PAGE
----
There’s been a rise in the number cases of scarlet fever this winter, according to figures release by Public Health England.
The peak period for scarlet fever is over the winter months. There have been 6,225 cases reported in England between mid-September 2017 and the end of January 2018. In the same period the previous year, there were 3,764 cases. This is the highest since the 1960s.
Experts aren’t certain about the exact cause for the rise, but suggest it could be down to increased awareness and reporting.
Where are scarlet fever outbreaks happening?
While there are cases occurring across the UK, certain areas have seen higher numbers than others. These include the north west and the south east of England. The highest number of incidences is in the South East, which has seen 1,119 cases, followed by 1,053 in the North West and 779 in Yorkshire and the Humber.
In Wales, figures have been made available for cases of scarlet fever throughout the whole of 2017. There were 1,492 cases, and the areas with the highest number were Swansea, Bridgend and Cardiff. Figures for cases of scarlet fever in Scotland and Northern Ireland are not available.
What is scarlet fever?
Scarlet fever is a bacterial infection that causes a range of symptoms. It’s very contagious and more common in children under 10 than in teenagers or adults.
Scarlet fever was once considered a very dangerous illness that could often lead to death in babies and young children, right up until the early 20th century.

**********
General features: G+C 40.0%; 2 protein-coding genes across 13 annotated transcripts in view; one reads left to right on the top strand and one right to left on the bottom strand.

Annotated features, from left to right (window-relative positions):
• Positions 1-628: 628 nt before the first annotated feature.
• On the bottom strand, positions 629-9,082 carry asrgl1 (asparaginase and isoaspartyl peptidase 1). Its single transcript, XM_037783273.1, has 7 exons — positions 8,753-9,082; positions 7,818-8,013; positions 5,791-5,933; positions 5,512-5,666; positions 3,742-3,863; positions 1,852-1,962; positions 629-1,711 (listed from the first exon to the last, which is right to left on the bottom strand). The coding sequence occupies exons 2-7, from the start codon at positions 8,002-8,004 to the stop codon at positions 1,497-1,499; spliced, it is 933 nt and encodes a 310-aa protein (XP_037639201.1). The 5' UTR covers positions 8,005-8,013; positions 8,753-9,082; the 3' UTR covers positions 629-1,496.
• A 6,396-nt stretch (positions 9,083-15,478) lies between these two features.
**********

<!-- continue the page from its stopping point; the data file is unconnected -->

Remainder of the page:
Thankfully, the widespread introduction of antibiotics means the infection is not considered to be as serious nowadays.
What are the symptoms of scarlet fever?
- Sore throat
- Temperature over 38.2°C
- Flushed cheeks
- Swollen ‘strawberry-like’ tongue
- Red rash that feels rough to touch.
Nick Phin, deputy director at Public Health England, said: ‘Scarlet fever is not usually a serious illness and can be treated with antibiotics to reduce the risk of complications and spread to others.
‘We’re monitoring the situation closely and remind parents to be aware of the symptoms of scarlet fever and to contact their GP for assessment if they think their child might have it.’
If you spot any symptoms, contact your local GP or NHS 111.
General advice is to keep your child at home to reduce the spread of infection, ensure they have plenty of fluids and infant paracetamol if they seem in discomfort.
Discover more information by reading our guide to Calpol and other infant paracetamol pain relief.